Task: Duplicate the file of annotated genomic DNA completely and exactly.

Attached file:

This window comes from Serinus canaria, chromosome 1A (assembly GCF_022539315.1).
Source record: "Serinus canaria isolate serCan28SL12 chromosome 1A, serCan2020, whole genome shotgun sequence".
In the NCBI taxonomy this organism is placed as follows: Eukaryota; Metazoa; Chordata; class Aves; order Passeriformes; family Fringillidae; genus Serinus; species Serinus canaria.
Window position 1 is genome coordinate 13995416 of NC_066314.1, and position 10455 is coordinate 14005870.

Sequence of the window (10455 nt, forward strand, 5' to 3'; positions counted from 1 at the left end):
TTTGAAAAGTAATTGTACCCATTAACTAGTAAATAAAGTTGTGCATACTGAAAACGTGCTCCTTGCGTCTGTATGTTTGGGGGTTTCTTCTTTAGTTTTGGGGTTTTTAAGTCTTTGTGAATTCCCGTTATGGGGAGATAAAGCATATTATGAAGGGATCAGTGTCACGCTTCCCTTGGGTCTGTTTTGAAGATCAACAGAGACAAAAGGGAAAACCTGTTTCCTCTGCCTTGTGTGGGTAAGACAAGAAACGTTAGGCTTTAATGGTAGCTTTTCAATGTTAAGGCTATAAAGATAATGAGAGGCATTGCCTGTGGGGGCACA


This window comes from Serinus canaria, chromosome 1A (assembly GCF_022539315.1).
Source record: "Serinus canaria isolate serCan28SL12 chromosome 1A, serCan2020, whole genome shotgun sequence".
In the NCBI taxonomy this organism is placed as follows: Eukaryota; Metazoa; Chordata; class Aves; order Passeriformes; family Fringillidae; genus Serinus; species Serinus canaria.
Window position 1 is genome coordinate 13995416 of NC_066314.1, and position 10455 is coordinate 14005870.

Sequence of the window (10455 nt, forward strand, 5' to 3'; positions counted from 1 at the left end):
TTTGAAAAGTAATTGTACCCATTAACTAGTAAATAAAGTTGTGCATACTGAAAACGTGCTCCTTGCGTCTGTATGTTTGGGGGTTTCTTCTTTAGTTTTGGGGTTTTTAAGTCTTTGTGAATTCCCGTTATGGGGAGATAAAGCATATTATGAAGGGATCAGTGTCACGCTTCCCTTGGGTCTGTTTTGAAGATCAACAGAGACAAAAGGGAAAACCTGTTTCCTCTGCCTTGTGTGGGTAAGACAAGAAACGTTAGGCTTTAATGGTAGCTTTTCAATGTTAAGGCTATAAAGATAATGAGAGGCATTGCCTGTGGGGGCACA